by Getulio Valentin Sanchez, GCI grand prize winner
Categories: Open Source

How to format Python code without really trying

Thu, 04/09/2015 - 21:54
Years of writing and maintaining Python code have taught us the value of automated tools for code formatting, but the existing ones didn’t quite do what we wanted. In the best traditions of the open source community, it was time to write yet another Python formatter.
YAPF takes a different approach to formatting Python code: it reformats the entire program, not just individual lines or constructs that violate a style guide rule. The ultimate goal is to let  engineers focus on the bigger picture and not worry about the formatting. The end result should look the same as if an engineer had worried about the formatting.
You can run YAPF on the entire program or just a part of the program. It’s also possible to flag certain parts of a program which YAPF shouldn’t alter, which is useful for generated files or sections with large literals.
Consider this horribly-formatted code:
x = {  'a':37,'b':42,
'c':927}
y = 'hello ''world'z = 'hello '+'world'a = 'hello {}'.format('world')class foo  (     object  ):  def f    (self   ):    return       \37*-+2  def g(self, x,y=42):      return ydef f  (   a ) :  return      37+-+a[42-x :  y**3]
YAPF reformats this into something much more consistent and readable:
x = {'a': 37, 'b': 42, 'c': 927}
y = 'hello ' 'world'z = 'hello ' + 'world'a = 'hello {}'.format('world')

class foo(object):    def f(self):        return 37 * -+2
   def g(self, x, y=42):        return y

def f(a):    return 37 + -+a[42 - x:y ** 3]
Head to YAPF's GitHub page for more information on how to use it, and take a look at YAPF’s own source code to see a much larger example of the output it produces.
by Bill Wendling, YouTube Code Health Team
Categories: Open Source

Google Summer of Code: Meet-up Round-up!

Thu, 04/09/2015 - 21:51
Over the past ten years, Google Summer of Code (GSoC) has given over 8,500 students a bridge into open source communities. GSoC alumni have played a large role in the program’s success by encouraging their fellow students to take part. Around the world, energetic students who have already participated in GSoC lead the way by hosting meet-up events that help others learn about the opportunities GSoC provides and get answers to their questions about the program. Who better than GSoC alumni to tell students what it’s really like spending the summer coding for open source projects?

Student applications for GSoC 2015 are open until March 27th, so the community has been spreading the word at school and beyond during the past few months. Here are just a few of the student-initiated events we’ve heard about recently.
Buea, Cameroon: 17 December 2014
Chris Nuvagda wanted to spread the word about GSoC after finishing his project, so he reached out to other GSoC alumni at the University of Buea to make it happen. Over 150 students attended the meet-up, with about 30% being women -- a number we’re happy to hear since only 10% of GSoC 2014 students were women and we’re trying to improve on that. The 5 presenters spoke about their experiences in GSoC and the benefits of it, gave advice on writing a great proposal, and shared what it’s like for women working in open source. Read more...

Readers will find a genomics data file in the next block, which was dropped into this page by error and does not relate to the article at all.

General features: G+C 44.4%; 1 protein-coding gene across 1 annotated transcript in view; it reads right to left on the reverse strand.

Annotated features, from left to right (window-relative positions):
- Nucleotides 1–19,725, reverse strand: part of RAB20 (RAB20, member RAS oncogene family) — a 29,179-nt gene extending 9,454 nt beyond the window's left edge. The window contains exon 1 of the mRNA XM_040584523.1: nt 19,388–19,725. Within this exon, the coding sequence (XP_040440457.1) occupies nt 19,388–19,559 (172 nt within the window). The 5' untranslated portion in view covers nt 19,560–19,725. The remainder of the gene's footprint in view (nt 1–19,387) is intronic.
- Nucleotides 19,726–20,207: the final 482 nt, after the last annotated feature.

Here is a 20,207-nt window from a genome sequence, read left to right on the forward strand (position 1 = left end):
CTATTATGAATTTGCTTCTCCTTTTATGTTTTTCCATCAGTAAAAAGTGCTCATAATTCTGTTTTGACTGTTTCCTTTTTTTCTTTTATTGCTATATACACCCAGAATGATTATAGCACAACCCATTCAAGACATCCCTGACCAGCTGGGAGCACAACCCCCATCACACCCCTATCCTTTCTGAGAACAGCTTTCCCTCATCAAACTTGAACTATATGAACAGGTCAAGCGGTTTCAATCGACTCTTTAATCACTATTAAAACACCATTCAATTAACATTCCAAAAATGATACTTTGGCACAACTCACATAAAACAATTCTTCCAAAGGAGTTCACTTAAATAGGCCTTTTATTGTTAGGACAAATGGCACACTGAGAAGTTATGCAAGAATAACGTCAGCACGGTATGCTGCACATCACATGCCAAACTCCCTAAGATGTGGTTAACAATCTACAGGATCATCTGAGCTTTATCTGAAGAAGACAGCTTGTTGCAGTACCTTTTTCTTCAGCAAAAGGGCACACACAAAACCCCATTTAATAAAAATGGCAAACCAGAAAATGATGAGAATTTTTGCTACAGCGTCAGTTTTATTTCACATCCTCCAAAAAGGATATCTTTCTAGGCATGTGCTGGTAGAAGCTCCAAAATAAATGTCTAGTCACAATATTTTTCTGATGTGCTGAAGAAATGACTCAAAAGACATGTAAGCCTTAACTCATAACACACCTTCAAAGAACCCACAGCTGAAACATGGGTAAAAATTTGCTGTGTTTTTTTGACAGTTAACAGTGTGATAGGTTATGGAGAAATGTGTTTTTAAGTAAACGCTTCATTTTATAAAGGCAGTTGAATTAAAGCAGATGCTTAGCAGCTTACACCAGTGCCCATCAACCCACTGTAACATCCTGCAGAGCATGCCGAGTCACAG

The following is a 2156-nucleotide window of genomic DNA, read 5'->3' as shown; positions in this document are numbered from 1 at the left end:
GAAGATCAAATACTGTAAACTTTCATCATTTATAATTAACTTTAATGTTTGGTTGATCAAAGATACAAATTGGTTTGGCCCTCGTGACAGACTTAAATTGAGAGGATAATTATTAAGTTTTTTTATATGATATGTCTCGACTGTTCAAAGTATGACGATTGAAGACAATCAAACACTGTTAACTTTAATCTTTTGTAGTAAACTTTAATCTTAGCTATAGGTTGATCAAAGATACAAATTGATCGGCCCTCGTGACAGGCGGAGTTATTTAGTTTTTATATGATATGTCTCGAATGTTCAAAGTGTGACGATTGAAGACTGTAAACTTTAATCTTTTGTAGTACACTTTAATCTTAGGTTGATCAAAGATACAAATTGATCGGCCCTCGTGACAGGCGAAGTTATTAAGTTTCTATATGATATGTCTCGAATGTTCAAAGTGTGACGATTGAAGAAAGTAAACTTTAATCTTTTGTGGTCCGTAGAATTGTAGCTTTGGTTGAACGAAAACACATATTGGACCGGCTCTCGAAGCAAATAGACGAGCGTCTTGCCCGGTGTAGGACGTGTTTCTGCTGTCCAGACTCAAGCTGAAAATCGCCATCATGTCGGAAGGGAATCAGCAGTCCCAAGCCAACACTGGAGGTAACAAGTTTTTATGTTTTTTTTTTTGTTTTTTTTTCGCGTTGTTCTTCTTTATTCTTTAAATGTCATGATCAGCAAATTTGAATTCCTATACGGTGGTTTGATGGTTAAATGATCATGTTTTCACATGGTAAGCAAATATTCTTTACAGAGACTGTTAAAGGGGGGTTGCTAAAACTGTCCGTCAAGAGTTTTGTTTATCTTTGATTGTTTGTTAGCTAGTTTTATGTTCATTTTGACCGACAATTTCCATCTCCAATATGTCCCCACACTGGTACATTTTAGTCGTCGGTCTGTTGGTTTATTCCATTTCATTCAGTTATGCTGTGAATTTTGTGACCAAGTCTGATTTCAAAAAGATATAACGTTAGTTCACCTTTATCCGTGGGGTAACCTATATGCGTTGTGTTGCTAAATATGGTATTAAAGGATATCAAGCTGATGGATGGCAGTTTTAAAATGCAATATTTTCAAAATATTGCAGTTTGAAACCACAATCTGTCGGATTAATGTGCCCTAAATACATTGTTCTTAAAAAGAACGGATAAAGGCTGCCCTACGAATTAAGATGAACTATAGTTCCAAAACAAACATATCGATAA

Delhi, India: 31 January 2015
Heena Mahour and Ayush Gupta hosted a meet-up for about 200 prospective students and open source enthusiasts. With help from others in their community, they organized a full-day event featuring 8 speakers. Students who previously participated with organizations like KDE, OWASP, and Mifos shared their experiences and answered questions from the audience. Technical topics were also discussed, including memory leaks and an introduction to version control systems. Read more...


Udine, Italy: 24 February 2015
Claudio Desideri spent GSoC 2014 coding for KDE and organized a meet-up for students at the University of Udine. With 80 attendees, there were just barely enough seats for everyone. Claudio shared his personal experiences but also learned that many students who might want to apply to GSoC fear being judged by potential mentors or failing out of the program. He helped reassure students that GSoC is an opportunity to grow and that they aren’t expected to already know everything. Read more...


Bangalore, India: 2 March 2015
With a desire to increase the participation of nearby colleges, especially among female students, Tejas Dharamsi and Rajath Kumar organized a GSoC meet-up at the Google Bangalore office. 102 students, including 44 women, from 11 colleges gathered to hear from the 6 speakers who shared details about the coding projects they worked on and gave practical advice for students applying to GSoC for the first time. The ending panel discussion gave attendees a chance to ask questions and offered students encouragement to apply for the program. Read more...